Several members of the former VLAFF group said they had either experienced or witnessed incidents of sexism and bullying while working for the festival.

Sarah Shamash, a filmmaker and former VLAFF curator and jury member, recalled a colleague being berated by Sida on many occasions, including one that left her “shaking in an opening gala after [Sida] had yelled at her in public.”

Shamash also described the working atmosphere during her time at the Board as “walking on eggshells” for fear of Sida’s reaction to some of the female staff’s questions and suggestions. 

Sonia Medel, a former Coordinator of Community Partnerships who’d also been allegedly berated by Sida, said despite the “sexism and machismo (that) are a part of our Latinx culture,” she has “always felt empowered.”

“But when I started to voice my concerns about [Sida]’s behaviour, his treatment of me changed,” she said at the virtual session.

Another member, Jose Fernandez, recounted an incident in 2019 in which Sida “was being extremely defensive when Board members and staff were providing feedback,” adding that the way the feedback was received was “very sexist as well.”

Victor Martinez Aja, one of VLAFF’s founding members and therefore a recipient of the letter, said while “one incident can be [classified as] gossip,” the sheer number of allegations is a point of concern.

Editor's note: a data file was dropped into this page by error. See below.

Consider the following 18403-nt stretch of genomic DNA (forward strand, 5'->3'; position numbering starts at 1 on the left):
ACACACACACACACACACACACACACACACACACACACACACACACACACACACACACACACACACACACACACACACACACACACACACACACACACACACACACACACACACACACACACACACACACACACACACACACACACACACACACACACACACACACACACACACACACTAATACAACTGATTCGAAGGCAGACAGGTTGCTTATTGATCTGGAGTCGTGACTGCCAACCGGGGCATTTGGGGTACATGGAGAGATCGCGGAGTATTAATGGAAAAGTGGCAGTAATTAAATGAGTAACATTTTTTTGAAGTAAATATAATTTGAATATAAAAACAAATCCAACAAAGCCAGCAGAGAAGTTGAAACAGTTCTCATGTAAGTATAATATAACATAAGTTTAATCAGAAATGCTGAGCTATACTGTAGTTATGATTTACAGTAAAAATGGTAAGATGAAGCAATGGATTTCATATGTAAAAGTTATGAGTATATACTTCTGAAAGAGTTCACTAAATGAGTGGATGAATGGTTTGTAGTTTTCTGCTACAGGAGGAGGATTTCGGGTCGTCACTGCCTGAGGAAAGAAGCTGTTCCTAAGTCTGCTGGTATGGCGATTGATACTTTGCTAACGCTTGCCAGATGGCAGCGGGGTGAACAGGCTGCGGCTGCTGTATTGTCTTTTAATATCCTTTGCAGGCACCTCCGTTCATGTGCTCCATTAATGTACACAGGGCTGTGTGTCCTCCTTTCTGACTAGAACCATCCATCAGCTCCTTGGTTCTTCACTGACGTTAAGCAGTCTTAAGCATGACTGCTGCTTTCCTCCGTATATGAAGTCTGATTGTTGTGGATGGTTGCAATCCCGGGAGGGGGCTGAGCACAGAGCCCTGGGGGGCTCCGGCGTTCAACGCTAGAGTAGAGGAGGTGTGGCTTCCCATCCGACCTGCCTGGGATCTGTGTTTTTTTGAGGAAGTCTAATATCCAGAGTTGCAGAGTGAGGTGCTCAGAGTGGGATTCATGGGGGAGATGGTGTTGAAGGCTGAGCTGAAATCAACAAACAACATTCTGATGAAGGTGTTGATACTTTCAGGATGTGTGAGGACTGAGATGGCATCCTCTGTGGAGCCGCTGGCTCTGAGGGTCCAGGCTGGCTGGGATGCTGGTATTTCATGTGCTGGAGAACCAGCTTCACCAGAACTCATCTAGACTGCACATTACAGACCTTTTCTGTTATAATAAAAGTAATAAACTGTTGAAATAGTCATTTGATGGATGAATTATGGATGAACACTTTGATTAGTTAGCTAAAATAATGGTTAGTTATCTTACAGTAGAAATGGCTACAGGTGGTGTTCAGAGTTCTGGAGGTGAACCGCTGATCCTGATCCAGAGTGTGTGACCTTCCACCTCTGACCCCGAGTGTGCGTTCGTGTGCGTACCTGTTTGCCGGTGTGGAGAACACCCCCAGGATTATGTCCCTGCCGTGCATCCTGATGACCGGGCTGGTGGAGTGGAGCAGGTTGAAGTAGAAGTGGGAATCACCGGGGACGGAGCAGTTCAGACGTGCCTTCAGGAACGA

“When it’s seven individuals referring to the same thing, there is something wrong,” he told New Canadian Media in an interview. 

Governance irregularities 

Former Board member Adriana Contreras described how in recent years, the governance of the festival had become “reactive,” in part because Sida was living part of the year in Mexico. This resulted in the planning work becoming increasingly stressful, in particular as the festival’s next edition approached. Efforts to address these issues were met with resistance.

“Whenever there was an attempt by members of the Board to correct the situation, they were truncated,” Contreras said at the virtual session.

Another former Board member, Ana Maria Carrizales, said there was a lack of transparency from Sida and other Board members, particularly in terms of outsourcing external support and honouring promised honoraria, and “in terms of how the budget and the management of the organization was being handled.” 

When Carrizales and other Board members requested more clarity, they were met with “continuous interrupting and sidelining of propositions mostly coming from female Board members. This ended up causing quite a bit of psychological and emotional fatigue,” she said.

Aja says part of the problem stems from the fact Sida wears many hats within the non-profit organization, namely as both VLAFF’s programming director and festival director, which makes it easier to avoid full transparency.

“You cannot say it is an open non-profit organization, because who appointed that person to all those hats?” Aja says. 

“There have to be clear boundaries and a clear understanding of what is the role of the staff and the role of the volunteers and the role of the governing body organization.”

Moving forward

In addition to reaching out to VLAFF’s Board, NCM requested an interview with Sida.